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Jewel of the Seas Cruise Review by shipnc

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Jewel of the Seas
Jewel of the Seas
Member Name: shipnc
Cruise Date: January 2010
Embarkation: Miami
Destination: Panama Canal & Central America
Cabin Category: D
Cabin Number: 9220
Booking Method: Local Travel Agency
See More About: Jewel of the Seas Cruise Reviews | Panama Canal & Central America Cruise Reviews | Royal Caribbean Cruise Deals
Member Rating   5.0 out of 5+
Dining 4.0
Public Rooms 5.0
Cabins 5.0
Entertainment 3.0
Spa & Fitness 5.0
Family & Children Not Rated
Shore Excursions 3.0
Embarkation 5.0
Service 5+
Value-for-Money 5.0
Rates 4.0
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Ship Facts: Jewel of the Seas Review (by Cruise Critic!) | Jewel of the Seas Deck Plans
A jewel of a ship
JEWEL OF THE SEAS JAN. 22-FEB 1 2010

WHY THIS CRUISE?

We were looking for a warm weather getaway during January, and we were interested in revisiting the Panama Canal. This cruise was the right length with some new ports as well as the Panama Canal, and it was priced well. Unfortunately, when we first booked the trip, the ship went through the first set of locks in the Canal into Gatun Lake and then came out again. Alas, as of the first of the 2010, the itinerary was changed to a port stop in Colon with no transit of the canal. But, the other factors were still in place, so we kept with the reservation.

THE SHIP

Jewel of the Seas is a beautiful ship, immaculate, and in remarkably good condition for a 6 year old vessel. To my way of thinking, this is about the perfect cruise ship design. First of all, the ship looks like a ship: no NASCAR type spoiler on the rear end; no bulbous protuberance on the front end; no graffiti marred hull. At 90,000 tons it is big enough to offer a variety of lounges, activities and spaciousness yet you never forget you are aboard a ship at sea. This is due to the abundance of glass everywhere that enables you to enjoy the beauty of the sea virtually anywhere on the ship. The attractive pricing on this cruise enabled us to upgrade our cabin. Our cabin, 9220, was in an excellent location on deck 9, beneath another deck of cabins, not the pool deck. It was convenient to most activities and most importantly, the Windjammer Cafe, for that early morning coffee. The room itself was adequately sized (for a ship) with sufficient storage for clothes and bags. The balcony was comfortable with two chairs and a table. The TV capability had been significantly improved since our last cruise 3 years ago. With Satellite reception, we could get news, weather, and most importantly, the NFL playoff games in all locations of our cruise. The TV also had the capability to display onboard charges on an ongoing basis to ensure accuracy and avoid the last day rush to correct any discrepancies.

FOOD, DINING & SERVICE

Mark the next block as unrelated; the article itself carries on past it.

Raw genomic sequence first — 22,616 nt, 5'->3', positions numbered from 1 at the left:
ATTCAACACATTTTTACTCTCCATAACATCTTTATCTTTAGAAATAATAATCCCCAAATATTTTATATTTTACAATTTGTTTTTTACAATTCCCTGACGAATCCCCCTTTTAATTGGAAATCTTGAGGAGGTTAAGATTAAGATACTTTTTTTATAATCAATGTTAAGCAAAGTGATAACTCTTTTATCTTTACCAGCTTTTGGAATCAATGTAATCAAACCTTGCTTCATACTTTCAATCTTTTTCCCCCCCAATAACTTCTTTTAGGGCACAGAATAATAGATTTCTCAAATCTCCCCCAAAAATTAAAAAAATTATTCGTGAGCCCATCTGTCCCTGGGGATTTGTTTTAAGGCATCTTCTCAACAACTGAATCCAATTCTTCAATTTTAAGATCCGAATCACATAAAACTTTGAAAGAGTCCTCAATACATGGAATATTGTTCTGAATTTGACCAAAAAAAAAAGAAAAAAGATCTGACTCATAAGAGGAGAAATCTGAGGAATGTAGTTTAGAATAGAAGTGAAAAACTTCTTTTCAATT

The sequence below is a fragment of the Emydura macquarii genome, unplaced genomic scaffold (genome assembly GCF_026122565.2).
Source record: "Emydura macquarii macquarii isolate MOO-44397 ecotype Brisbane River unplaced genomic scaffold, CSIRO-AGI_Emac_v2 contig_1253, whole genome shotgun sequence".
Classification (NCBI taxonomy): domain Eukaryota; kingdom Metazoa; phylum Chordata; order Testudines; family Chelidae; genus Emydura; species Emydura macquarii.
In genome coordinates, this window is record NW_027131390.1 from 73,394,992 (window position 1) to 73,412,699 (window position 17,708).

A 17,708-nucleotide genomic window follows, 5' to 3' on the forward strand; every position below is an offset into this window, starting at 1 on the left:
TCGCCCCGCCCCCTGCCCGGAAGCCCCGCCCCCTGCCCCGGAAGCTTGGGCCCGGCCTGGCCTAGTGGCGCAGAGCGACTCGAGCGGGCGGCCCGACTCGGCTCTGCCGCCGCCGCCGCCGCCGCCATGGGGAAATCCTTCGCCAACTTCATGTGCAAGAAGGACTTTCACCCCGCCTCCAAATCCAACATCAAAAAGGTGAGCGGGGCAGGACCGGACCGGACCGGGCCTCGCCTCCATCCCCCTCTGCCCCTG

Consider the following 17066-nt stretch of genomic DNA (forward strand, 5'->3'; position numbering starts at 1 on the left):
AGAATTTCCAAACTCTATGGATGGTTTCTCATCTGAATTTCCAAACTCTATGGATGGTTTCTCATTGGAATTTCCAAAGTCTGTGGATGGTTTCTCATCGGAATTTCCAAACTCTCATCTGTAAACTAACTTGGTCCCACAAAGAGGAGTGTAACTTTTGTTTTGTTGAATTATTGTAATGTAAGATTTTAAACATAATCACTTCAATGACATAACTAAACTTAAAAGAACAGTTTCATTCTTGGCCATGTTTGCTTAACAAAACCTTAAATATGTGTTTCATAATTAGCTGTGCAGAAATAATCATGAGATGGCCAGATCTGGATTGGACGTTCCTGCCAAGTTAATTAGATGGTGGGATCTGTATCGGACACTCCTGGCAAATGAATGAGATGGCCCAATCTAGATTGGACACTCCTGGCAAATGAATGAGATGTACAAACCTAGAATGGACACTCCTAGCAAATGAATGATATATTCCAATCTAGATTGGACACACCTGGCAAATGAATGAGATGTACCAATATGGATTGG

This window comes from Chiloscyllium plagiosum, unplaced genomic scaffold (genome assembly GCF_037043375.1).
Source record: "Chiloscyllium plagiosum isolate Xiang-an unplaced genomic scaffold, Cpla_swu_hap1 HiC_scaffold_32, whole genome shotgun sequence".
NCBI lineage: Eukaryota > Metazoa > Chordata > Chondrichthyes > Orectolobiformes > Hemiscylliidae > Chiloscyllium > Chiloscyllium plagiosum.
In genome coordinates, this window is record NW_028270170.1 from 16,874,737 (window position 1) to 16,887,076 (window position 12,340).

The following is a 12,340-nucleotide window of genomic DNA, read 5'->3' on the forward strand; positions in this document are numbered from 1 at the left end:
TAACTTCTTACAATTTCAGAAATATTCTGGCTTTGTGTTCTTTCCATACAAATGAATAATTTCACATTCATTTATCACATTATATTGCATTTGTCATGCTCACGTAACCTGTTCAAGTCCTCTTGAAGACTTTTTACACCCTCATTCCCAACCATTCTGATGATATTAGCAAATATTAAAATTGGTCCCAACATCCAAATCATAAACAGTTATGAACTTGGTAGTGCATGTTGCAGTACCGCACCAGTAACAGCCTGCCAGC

The food in the main dining room was good, not great, but met our expectations, those having been lowered by recent reports of degraded food quality. Surprisingly, we found the food at the Windjammer, the buffet style dining area, to be noticeably improved in variety and quality from our last cruise. As always, service in the dining room and throughout the ship was excellent. We opted for the traditional second sitting dining although RCI has started to offer "My time dining" in obvious response to other lines' flexible dining concepts. RCI offered the flex dining to only about 10% of the passengers this cruise (about 225). I asked the headwaiter how it was going, and he admitted that there were "challenges." One thing was clear to us: the shape of cruise ship dining experiences is changing, and along with it the traditional tipping policies. We are traditionalists and like the assigned seating. Over the years, we have had many interesting and congenial tablemates, many of whom we formed friendships with that exist to this day. However, this cruise gave us a preview of future trends, like them or not. Our original table was for six. One couple never showed up for dinner the entire cruise, apparently opting to eat at the Windjammer or the alternative restaurants every night. The other couple was disturbed by children at the next table and opted to change tables (at least that was their story; it could have been us!) We were fortunate to be able to relocate to another table served by our very efficient waiter and subsequently enjoyed this group of eight. Their table of 10 also had a couple that never showed the entire trip. The result was excellent and fast service but clearly this is a situation that cannot continue for wait staff. Our waiter had two tables assigned, one for six and one for 10. He ended up waiting on one table of 8. While this resulted in excellent service and a non-rushed atmosphere, it was obviously a financial hardship for the hardworking wait staff. With the increasing number of dining venues on ships and the apparent demand for "freestyle" type dining, I fear it is only a matter of time until RCI adopts a policy of tips on a mandatory basis, as they already are on some ships. While I don't like a policy like this, I don't see how service personnel can otherwise be adequately compensated unless the cruise lines decide to pay a living wage to their service personnel, and I'm not holding my breath for that!